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Wednesday, August 17, 2011

Yellow Journalism
by David Atkins ("thereisnospoon")

The The L.A. Times has a story up that deserves to live forever in the archive of infamous wankery:

Obama dares Republicans to block his coming jobs package

The president, visiting the Midwest, pledges to send Congress a plan in September and challenges Republicans to block it. Not all Democrats are comfortable with his hard-line stance.

After pledging to send a job-creation package to Congress next month and daring Republicans to block it, President Obama offered few specifics Tuesday about the form the plan might take as he stuck to a broad outline of how to improve the economy.

On the second day of Obama's three-day bus tour of the upper Midwest, the president worked off the blueprint he had used the day before, offering proposals such as extending a payroll tax cut, spending money to repair roads and bridges, and ratifying pending trade agreements.

And he continued to hammer away at Republicans in Congress, suggesting they stand in the way of economic growth, even as some Democrats expressed discomfort with what they saw as a potentially divisive stance.
So President Obama is pushing a jobs program with few concrete details beyond minor infrastructure repair (an idea that used to be uncontroversial and bipartisan, but is now seen as socialist), more tax cuts (an idea that used to be conservative, but is now seen as bipartisan even as we consider slashing social security to tackle deficits), and more "free trade" agreements (an idea that is definitely bipartisan, and definitely hurts American workers.)

So it's essentially a Washington Consensus approved, very safe, and in fact fairly conservative set of policies. But at least the President is going on offense talking about jobs, right? So which Democrats are standing up against this "partisan" push?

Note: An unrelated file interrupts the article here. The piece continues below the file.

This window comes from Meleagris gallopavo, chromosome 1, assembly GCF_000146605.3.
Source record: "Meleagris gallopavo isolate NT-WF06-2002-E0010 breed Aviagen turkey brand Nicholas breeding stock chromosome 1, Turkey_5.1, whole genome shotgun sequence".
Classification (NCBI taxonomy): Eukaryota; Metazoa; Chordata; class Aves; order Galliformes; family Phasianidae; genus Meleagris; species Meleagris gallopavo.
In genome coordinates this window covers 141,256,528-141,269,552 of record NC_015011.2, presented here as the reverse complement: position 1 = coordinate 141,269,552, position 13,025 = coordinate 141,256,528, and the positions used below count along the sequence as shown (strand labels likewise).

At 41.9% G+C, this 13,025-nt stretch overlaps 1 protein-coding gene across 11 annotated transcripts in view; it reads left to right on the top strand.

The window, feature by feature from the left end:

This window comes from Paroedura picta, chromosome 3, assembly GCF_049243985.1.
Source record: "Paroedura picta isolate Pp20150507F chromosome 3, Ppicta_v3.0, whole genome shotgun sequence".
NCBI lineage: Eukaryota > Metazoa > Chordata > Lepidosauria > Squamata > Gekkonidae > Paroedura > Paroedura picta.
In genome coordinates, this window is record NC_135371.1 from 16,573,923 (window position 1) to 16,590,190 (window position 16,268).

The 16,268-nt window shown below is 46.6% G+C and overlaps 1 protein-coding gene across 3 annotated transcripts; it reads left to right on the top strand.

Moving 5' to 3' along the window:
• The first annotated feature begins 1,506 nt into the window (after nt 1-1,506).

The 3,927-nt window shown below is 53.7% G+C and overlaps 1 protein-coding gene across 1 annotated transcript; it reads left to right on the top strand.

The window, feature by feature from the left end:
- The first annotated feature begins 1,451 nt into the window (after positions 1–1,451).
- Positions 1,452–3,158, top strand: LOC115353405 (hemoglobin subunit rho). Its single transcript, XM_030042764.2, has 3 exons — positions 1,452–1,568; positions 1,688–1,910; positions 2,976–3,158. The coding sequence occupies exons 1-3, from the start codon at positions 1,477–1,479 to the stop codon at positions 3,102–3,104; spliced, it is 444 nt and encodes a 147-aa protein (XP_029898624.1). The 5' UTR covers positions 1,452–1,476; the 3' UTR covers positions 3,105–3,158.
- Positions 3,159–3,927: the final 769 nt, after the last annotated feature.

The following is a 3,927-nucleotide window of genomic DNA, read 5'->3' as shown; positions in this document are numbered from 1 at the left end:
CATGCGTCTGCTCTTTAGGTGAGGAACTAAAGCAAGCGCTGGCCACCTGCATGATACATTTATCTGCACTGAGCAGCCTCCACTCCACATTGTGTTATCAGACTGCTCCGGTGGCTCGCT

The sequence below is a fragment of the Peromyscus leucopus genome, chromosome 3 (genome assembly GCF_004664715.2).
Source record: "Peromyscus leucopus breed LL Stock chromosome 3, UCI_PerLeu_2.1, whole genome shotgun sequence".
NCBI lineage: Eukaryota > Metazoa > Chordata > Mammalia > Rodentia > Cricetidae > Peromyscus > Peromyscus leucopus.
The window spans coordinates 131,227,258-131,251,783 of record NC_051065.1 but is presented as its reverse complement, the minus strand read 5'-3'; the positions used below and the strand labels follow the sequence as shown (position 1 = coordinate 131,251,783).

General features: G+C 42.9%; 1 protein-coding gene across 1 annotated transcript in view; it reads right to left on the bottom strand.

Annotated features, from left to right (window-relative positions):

Congressional Democrats and former administration officials gave a mixed review of Obama's declaration. Rep. Jan Schakowsky (D-Ill.) welcomed the president's feistier tone.

"I heard more of that approach yesterday than I've heard in a while, and I think it's very important," she said in an interview. "He needs to say now, 'I've tried it your way, and now we have to create an aggressive approach to creating jobs.' "

But one Senate Democrat, who requested anonymity to speak candidly about the White House, was troubled by the president's gambit.

Voters are tired of the partisan back-and-forth and it would be a mistake for Obama to present Congress with a large-scale, high-stakes jobs bill and challenge them to pass it, the senator said. A more sensible approach would be for Obama to roll out a series of smaller proposals, the senator said, adding that the public "has very little patience for anything that looks like you're beating up on the other side."

Jared Bernstein, a former economic advisor to Vice President Joe Biden, said it was futile for Obama to try to accommodate Republicans determined to block the White House agenda. "If the president frames his jobs agenda based on what Republicans will accept, I don't think he's going to end up with much," he said. "He has to prescribe what he and his team believes the country needs and fight for it."

One. Anonymous. Senate. Democrat.

Let's be clear: the President adopts an uncontroversial set of meager jobs policies--some of which, like free trade agreements, will actually help American corporations at the expense of American jobs--that barely even qualify as Keynesian. He does this during a period of threatened double-dip recession and stubborn unemployment.

House Democrats and economists breathe a sigh of relief that the President finally at least appears to be willing to fight for something. One anonymous fool in the Senate wets his or her pants at the awful partisanship of it all.

And the L.A. Times runs a "Democrats Divided Over Obama's Aggressive Rhetoric" story.

The country would be better off with no newspapers at all, than with newspapers that report stories like this. We might as well just each let side tell its own story and let the chips fall where they may. The experiment in a supposedly "objective" media is an utter failure that has done untold damage to the country.